Jonathan Raban on neocon foreign policy

“There’s a sort of corrupted idealism about the insanely innocent Wolfowitz plan for the Middle East, the domino theory in reverse, the spreading of democracy like a germ across the Middle East. Just invade Iraq, lop off the monster’s head, and the people of Iraq will want to create a democracy. It’ll be like Connecticut on the Euphrates, and this germ of infection will spread to neighboring countries, irresistibly, because everybody wants to be Americans. Everybody wants to dream of democracy.

“And there’s a germ of truth in that, too. But the way in which it was conceived by Wolfowitz and those guys: They knew nothing about its culture; they knew nothing about its political divisions, its religious divisions. They went blind into this place, simply seeing it as a bunch of people under a dictator — take the dictator away and then there would be some sort of natural reversion that would take place to democracy, as if that were what people reverted to. Actually, as it’s becoming plainer and plainer, if you had a democracy in Iraq, what the democracy would almost certainly be, with the majority of Iraqis being Shiites, would be a theocratic state, with close ties to Iran. This completely seemed to evade Wolfowitz’s thinking — it’s extraordinary. But it was presented as a kind of idealism: America doing good in this world.”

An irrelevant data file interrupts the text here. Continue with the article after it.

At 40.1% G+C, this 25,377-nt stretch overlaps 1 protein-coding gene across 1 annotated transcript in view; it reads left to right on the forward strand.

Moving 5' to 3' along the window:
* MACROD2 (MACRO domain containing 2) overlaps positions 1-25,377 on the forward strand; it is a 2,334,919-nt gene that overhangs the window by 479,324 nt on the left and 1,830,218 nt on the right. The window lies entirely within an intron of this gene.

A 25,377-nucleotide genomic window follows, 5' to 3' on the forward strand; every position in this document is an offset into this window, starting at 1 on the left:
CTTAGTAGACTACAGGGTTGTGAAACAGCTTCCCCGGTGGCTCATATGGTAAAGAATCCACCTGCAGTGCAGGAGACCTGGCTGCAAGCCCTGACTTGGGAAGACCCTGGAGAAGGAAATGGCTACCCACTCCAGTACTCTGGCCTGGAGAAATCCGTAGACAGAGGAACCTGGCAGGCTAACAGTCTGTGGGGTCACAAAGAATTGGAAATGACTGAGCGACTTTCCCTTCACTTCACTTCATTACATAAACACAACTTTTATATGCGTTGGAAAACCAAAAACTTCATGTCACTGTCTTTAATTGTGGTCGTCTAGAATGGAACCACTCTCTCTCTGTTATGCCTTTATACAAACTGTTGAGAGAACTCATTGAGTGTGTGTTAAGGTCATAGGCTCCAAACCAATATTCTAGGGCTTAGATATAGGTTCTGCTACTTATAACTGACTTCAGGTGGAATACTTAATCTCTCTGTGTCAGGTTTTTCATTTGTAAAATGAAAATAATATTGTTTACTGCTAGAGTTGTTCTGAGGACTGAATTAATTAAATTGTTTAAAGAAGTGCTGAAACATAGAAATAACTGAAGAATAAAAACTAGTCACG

–Jonathan Raban, in Michael Shapiro’s A Sense of Place (2004)

Posted by | Comments (1)  | January 20, 2005
Category: General

One Response to “Jonathan Raban on neocon foreign policy”

  1. Tom Says:

    The irony with this passage is that it accuses Wolfwowitz and his ilk of being simple, of grossly oversimplifying the reality in Iraq and the larger region, of failing to understand the complexities– while at the same time the author is guilty of the same with respect to the neocons and the world. It is not at all clear that the weight of that group ever thought Iraq would be simple or easy. It’s now reported that way, but the reality is not so clear. That’s a stunningly smart and talented group of people who have in their employ people who are extremely savvy about the region, its culture, etc. This doesn’t mean they are right about anything in particular, but it does mean they aren’t bumbling simpletons. My own sense is that they were in fact right about the broader picture. There would be pain in doing something, and the degree of pain was unclear, but it was clear that the pain of continuing to do nothing was much more likely to be far, far greater. You know, many people can travel and learn about the world, but the world is a stuningly complex place and so traveled people tend to disagree just as much as non-traveled people. Hence, the larger theme of the passage is even sillier. It’s naive to think that if we all traveled and learned about the world, if we all had a sense of place, that it would be the same sense of place.